From an economic perspective, a forest is ready for final felling when the wood biomass increment slows down and there is a downward trend in the profitability of growing the forest further. In Finland, a forest usually matures when it is between 60 and 100 years of age. During final felling, all trees are harvested from the logging area except retention trees and deadwood, which are left on-site for biodiversity. Harvesting volumes consist of mainly logs. They are used, for example, in the production of sawn timber and plywood. After final felling, a new tree generation is established and the forest rotation cycle starts again.
A forest can also be grown using a continuous cover method without final felling. Continuous cover forestry is applicable for many forest sites where forest regeneration would be difficult or expensive, or when some other value of the forest requires continuous forest cover. Continuous cover forests are unevenly aged and consist of trees of different sizes. Selective cuttings are made every 10 to 20 years. Harvested trees are selected from the dominant tree layer. Harvesting must be intense enough to accelerate the undergrowth and allocate enough light and other growth resources to smaller trees so that they can survive.
In final felling, part of the trees in a logging area are always left as retention trees. Retention trees are valuable for biodiversity. Some of them fall quickly and start to decay, while some will remain standing for decades and develop into old-growth trees. Retention trees provide many habitats for species needing deadwood or old sturdy trees, and they provide shelter for game and nesting places for birds. Retention trees can also be used in the landscape management of logging areas. Best approach for retention trees is to leave them in groups when possible. It is efficient both in the care of nature and forest management.
When implementing forestry operations near water, the part of the forest on the waterfront is left untouched. The width of this buffer zone varies, usually between 10 and 30 metres, depending on the body of water in question, and the topography and features of the waterfront forest. Buffer zones around water are beneficial in many ways: they protect the water from nutrient and solid material runoffs, they are valuable for biodiversity and have a positive impact on shoreline views. Due to the proximity of water, conditions in waterfront forests differ from other forests and they provide habitats for many species that are not found elsewhere.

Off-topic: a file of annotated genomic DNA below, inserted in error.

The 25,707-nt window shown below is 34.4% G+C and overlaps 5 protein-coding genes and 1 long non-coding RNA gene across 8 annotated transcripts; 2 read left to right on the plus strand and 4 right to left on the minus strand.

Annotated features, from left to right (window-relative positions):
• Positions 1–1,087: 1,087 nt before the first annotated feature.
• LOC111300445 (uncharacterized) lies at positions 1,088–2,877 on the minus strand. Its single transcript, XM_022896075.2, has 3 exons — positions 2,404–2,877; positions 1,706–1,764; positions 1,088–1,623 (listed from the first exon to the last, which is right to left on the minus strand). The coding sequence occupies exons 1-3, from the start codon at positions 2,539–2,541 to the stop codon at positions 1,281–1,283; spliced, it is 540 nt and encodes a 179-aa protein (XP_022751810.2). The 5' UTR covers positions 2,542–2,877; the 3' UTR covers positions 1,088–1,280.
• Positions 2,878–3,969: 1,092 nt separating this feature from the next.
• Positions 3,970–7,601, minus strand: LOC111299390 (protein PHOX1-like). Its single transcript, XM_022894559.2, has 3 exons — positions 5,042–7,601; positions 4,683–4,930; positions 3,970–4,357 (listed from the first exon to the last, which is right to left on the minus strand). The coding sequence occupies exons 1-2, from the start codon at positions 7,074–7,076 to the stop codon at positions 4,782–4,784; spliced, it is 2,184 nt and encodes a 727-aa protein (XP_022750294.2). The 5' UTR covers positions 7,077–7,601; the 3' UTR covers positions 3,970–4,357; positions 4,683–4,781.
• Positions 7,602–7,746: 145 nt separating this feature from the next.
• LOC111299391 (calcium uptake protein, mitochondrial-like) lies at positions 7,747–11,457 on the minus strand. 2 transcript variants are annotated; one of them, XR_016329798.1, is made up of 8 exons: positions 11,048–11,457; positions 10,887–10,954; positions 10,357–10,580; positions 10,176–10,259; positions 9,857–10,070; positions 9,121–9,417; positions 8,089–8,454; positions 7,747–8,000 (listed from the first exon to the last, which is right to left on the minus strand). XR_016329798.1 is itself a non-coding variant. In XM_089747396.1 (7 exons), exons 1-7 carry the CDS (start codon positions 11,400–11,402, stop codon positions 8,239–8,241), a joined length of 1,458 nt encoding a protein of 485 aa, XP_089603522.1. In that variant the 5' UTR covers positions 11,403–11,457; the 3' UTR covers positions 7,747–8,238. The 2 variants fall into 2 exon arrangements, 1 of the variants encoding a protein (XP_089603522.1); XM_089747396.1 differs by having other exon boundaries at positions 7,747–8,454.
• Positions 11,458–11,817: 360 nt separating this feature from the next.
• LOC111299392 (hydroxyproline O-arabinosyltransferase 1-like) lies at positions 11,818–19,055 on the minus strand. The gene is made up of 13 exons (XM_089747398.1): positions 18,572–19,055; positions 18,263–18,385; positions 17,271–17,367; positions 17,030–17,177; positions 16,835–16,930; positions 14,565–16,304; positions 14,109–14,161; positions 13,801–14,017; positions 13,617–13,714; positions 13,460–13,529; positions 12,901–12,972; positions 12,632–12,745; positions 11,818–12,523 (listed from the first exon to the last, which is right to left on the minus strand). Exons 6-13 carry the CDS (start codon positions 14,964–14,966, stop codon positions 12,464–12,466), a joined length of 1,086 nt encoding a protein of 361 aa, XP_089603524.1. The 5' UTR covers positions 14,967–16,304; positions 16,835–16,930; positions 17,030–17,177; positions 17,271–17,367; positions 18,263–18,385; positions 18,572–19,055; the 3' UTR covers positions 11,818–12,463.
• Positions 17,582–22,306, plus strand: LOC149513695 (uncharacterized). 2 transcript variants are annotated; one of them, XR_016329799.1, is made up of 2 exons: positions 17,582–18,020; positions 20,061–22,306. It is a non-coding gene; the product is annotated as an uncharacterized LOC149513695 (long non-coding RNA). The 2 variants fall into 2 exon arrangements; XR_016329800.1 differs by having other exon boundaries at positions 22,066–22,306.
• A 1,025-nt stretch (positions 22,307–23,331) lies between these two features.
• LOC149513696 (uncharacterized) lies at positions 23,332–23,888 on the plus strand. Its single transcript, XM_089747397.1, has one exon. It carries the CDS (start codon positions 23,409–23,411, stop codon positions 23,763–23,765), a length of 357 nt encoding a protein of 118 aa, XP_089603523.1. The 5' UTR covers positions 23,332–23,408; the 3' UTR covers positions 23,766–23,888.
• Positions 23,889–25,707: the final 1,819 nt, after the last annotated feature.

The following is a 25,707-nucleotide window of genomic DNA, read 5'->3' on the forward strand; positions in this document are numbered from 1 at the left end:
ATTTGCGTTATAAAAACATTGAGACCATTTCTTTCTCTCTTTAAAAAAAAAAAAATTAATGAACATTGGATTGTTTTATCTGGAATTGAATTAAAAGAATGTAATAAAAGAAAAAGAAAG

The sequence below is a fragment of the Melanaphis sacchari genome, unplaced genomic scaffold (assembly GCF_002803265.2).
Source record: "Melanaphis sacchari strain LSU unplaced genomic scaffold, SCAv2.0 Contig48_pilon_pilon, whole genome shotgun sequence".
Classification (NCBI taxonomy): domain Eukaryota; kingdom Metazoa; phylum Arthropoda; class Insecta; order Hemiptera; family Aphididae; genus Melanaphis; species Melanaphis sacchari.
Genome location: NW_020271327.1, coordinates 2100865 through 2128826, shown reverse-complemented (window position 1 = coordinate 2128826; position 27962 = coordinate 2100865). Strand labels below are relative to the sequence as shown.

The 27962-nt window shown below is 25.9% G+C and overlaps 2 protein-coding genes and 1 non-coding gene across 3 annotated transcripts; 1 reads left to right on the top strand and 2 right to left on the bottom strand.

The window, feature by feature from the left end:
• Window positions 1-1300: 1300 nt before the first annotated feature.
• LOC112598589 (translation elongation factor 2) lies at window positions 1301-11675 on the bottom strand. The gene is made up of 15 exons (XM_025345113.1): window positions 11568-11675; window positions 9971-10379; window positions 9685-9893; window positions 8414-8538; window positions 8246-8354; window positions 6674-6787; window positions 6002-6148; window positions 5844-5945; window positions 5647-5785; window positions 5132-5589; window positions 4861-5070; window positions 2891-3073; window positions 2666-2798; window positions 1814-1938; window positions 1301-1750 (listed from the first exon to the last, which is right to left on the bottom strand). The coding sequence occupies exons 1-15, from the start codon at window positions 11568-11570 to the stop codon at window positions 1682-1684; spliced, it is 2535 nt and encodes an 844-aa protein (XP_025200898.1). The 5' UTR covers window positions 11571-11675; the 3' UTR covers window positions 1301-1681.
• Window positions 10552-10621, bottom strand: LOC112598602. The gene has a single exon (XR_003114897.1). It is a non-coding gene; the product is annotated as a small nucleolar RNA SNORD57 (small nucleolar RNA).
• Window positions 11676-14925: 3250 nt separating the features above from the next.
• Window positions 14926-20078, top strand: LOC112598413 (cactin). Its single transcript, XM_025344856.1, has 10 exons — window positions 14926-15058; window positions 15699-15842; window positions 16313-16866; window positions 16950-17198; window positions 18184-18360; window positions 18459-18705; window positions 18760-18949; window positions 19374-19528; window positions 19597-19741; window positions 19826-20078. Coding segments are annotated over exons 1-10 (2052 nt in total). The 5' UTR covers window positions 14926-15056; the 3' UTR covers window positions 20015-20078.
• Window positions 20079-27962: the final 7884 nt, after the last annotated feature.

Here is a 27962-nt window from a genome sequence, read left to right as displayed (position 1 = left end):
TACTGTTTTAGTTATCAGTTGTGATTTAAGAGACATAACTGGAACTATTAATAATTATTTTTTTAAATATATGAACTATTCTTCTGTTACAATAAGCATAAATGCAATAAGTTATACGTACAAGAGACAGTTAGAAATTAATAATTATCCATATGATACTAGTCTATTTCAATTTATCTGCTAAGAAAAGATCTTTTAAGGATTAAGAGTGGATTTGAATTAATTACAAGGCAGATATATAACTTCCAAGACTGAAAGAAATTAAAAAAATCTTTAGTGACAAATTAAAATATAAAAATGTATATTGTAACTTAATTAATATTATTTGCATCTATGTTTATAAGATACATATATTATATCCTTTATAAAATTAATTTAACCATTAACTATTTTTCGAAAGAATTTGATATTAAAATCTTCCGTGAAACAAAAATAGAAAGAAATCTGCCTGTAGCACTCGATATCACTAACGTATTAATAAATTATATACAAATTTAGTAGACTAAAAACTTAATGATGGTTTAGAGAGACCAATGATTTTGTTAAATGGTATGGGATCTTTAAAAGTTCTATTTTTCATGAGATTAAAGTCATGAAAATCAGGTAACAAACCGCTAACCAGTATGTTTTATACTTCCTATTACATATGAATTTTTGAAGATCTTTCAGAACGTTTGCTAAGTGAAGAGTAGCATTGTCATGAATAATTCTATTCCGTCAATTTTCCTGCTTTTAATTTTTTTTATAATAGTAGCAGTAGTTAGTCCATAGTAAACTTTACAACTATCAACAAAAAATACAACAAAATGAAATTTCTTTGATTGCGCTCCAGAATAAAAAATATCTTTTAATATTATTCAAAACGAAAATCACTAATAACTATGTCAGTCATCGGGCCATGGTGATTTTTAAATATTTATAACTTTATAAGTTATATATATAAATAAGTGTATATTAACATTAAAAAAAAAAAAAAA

Over one-quarter of the land area in Finland consists of different peatlands. Peatlands have changed heavily due to human activity. Vast areas have been drained to improve forest growth and peatlands have also been converted to peat production and agricultural land. Natural mires and the species adapted to them have thus become rare. The defining feature of natural peatlands is their water balance. Peatlands with natural water balance are valuable for biodiversity and they are left as set-asides to safeguard nature values linked to peatlands.
Rocky forests are harsh environments where the soil layer is thin or absent. Bare rock areas are found especially on hilltops and on shorelines. The canopy coverage of bare rock forests is below 10% of the area. The micro-climate is bright and dry, and growth conditions such as nutrient and water availability are often very limited. Species adapted to this kind of conditions live on bare rock areas. Because growth levels are poor and forest regeneration is difficult, bare-rock forests are inadequate for wood production. They play a key role in biodiversity, which is why the conservation of these habitats is both economically and ecologically reasonable.